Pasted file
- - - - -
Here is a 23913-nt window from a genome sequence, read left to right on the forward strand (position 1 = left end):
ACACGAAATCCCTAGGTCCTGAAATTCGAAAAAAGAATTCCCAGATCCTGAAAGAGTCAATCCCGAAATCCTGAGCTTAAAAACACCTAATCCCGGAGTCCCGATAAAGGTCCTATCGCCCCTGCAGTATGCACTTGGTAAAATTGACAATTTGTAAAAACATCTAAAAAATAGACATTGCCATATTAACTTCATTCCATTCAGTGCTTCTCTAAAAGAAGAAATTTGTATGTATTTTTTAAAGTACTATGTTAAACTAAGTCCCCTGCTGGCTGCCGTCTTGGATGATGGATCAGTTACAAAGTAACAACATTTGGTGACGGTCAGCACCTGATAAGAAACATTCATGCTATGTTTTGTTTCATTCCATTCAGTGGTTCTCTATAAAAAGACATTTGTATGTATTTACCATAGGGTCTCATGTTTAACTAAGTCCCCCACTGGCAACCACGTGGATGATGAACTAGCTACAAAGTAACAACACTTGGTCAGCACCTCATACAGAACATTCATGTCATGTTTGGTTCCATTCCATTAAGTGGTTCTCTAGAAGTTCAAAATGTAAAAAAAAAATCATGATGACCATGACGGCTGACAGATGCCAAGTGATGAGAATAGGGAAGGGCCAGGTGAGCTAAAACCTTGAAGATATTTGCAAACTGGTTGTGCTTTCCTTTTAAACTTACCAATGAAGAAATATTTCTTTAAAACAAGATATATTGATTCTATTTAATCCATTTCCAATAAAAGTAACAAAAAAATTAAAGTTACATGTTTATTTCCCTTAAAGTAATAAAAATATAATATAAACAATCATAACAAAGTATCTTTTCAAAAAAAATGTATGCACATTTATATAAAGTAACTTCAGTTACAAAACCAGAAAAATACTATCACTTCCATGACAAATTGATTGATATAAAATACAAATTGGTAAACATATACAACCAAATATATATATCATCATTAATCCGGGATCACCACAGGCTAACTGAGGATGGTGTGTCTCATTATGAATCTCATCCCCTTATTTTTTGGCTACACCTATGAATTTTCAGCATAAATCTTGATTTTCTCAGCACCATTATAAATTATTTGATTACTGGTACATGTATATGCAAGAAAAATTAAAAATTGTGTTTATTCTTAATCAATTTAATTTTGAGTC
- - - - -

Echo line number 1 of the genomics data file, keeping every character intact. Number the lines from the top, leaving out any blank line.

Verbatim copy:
Here is a 23913-nt window from a genome sequence, read left to right on the forward strand (position 1 = left end):